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Education and HIV incidence among young women: causation or selection?

Report
Authors Dick Durevall
Annika Lindskog
Gavin George
ISSN 1403-2465
Publisher University of Gothenburg
Place of publication Göteborg
Publication year 2015
Published at Gothenburg Centre for Globalization and Development (GCGD)
Department of Economics
Language en
Links hdl.handle.net/2077/41117
Keywords HIV/AIDS, Education, Schooling, South Africa
Subject categories Economics

Abstract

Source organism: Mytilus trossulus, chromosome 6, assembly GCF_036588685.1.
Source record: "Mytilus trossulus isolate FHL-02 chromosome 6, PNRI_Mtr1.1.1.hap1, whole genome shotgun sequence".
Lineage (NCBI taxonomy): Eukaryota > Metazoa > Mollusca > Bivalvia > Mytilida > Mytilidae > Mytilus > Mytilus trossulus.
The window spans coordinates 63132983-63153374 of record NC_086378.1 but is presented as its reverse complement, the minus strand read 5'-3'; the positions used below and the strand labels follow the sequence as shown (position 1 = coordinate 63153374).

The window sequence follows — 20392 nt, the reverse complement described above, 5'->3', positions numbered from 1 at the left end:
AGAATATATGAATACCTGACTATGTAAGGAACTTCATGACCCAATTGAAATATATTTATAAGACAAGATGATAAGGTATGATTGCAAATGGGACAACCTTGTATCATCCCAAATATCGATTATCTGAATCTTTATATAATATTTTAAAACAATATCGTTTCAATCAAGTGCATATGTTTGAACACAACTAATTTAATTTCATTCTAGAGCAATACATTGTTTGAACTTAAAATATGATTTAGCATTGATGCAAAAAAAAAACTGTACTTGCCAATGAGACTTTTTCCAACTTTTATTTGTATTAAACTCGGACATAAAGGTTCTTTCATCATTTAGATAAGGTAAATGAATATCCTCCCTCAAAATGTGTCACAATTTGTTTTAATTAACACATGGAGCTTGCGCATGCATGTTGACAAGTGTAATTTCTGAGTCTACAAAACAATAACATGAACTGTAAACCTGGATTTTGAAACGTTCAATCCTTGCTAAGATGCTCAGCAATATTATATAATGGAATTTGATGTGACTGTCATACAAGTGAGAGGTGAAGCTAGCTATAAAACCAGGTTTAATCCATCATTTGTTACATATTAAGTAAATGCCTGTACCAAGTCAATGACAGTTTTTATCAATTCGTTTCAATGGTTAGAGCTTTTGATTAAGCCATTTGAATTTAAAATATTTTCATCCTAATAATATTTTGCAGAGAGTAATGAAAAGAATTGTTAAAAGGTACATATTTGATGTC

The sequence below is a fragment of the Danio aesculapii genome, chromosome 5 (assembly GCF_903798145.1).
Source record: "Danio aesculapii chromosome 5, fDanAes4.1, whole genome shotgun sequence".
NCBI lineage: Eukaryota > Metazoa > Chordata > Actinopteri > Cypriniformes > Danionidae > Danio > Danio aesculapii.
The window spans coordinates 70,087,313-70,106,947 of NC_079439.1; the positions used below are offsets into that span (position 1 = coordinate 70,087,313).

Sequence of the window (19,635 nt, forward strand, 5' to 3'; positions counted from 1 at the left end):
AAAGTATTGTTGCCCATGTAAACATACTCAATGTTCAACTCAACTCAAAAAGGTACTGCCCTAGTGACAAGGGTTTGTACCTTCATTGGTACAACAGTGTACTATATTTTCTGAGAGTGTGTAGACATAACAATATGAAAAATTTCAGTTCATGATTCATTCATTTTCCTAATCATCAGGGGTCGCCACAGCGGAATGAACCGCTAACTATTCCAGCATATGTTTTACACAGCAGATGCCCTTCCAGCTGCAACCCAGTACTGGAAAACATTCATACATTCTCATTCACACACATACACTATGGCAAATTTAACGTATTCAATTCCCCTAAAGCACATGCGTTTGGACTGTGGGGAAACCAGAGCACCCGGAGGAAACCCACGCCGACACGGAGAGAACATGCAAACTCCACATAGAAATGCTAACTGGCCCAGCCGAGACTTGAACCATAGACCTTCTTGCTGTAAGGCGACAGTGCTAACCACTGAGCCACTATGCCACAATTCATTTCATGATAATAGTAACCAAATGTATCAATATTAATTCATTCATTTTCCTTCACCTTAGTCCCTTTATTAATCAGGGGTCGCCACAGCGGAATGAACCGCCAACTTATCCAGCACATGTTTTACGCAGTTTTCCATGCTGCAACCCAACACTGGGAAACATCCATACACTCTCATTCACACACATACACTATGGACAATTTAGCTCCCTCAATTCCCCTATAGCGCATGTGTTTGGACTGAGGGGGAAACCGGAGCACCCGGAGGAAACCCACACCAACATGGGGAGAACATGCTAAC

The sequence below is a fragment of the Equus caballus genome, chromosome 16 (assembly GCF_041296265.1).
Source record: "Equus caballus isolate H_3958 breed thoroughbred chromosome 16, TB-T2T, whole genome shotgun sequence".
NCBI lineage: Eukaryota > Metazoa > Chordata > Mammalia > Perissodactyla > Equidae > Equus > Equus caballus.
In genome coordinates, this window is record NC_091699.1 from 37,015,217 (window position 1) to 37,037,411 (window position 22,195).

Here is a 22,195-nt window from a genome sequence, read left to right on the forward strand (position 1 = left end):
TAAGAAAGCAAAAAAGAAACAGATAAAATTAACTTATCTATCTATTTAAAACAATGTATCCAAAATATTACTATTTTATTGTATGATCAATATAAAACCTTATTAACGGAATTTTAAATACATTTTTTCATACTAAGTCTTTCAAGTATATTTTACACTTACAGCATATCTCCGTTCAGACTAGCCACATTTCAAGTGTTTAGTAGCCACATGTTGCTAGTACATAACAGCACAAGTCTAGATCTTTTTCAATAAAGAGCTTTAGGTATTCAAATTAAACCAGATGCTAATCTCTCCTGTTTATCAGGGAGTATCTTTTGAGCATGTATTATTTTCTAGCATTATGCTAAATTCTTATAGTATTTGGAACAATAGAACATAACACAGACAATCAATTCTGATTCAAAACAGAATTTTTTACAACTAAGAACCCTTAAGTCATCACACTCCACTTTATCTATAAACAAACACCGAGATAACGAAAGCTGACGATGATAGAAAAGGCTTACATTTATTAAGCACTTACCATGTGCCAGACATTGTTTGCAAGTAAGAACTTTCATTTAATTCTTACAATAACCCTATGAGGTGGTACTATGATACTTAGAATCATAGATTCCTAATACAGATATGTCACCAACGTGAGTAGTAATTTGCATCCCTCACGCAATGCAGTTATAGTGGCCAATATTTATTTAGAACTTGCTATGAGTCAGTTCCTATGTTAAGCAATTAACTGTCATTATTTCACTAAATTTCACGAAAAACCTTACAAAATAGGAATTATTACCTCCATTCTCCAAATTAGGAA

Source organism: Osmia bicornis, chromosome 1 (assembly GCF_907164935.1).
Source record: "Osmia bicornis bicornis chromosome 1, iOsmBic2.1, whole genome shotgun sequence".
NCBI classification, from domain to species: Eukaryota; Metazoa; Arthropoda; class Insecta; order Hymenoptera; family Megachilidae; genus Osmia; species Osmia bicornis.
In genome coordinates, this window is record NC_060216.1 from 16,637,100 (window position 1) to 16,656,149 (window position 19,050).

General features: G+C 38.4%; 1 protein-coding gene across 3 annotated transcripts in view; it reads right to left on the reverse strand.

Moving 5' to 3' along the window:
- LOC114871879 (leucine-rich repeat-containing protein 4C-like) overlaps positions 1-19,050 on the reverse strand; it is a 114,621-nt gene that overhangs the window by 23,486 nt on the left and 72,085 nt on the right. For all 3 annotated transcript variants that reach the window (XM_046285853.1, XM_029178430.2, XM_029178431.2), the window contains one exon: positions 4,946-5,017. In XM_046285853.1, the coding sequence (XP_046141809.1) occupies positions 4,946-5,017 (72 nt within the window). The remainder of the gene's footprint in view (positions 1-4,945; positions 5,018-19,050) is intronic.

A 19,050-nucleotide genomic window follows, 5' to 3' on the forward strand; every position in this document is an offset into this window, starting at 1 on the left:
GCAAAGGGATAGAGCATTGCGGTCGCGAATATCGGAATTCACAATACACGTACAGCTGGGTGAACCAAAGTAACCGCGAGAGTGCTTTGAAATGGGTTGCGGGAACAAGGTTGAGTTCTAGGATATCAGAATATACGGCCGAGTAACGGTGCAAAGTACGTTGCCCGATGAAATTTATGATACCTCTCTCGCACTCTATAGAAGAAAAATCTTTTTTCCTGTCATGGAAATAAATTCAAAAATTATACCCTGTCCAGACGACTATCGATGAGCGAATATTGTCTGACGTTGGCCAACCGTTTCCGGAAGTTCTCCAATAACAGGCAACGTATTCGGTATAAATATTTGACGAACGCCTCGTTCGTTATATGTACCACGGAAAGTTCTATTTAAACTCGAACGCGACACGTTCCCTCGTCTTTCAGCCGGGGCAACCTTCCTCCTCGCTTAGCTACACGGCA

Several studies report that schooling protects against HIV infection in Sub-Saharan Africa. This study examines the effect of secondary school attendance on the probability of HIV incidence among young women aged 15-24, using panel data from rural KwaZulu-Natal in South Africa. Three approaches are used to distinguish causation from selection: instrumentation to identify the causal effect, a fixed effects model to control for constant unobserved factors and assessments of the bias from selection on unobserved variables. Although there is a strong negative association between secondary school attendance and HIV incidence, we are not able to find support for a causal effect. Thus, there is no evidence that interventions that increase secondary school attendance in KwaZulu-Natal would mechanically reduce HIV risk for young women. Our focus on school attendance, in contrast to studies that analyze school attainment, might explain the negative finding.

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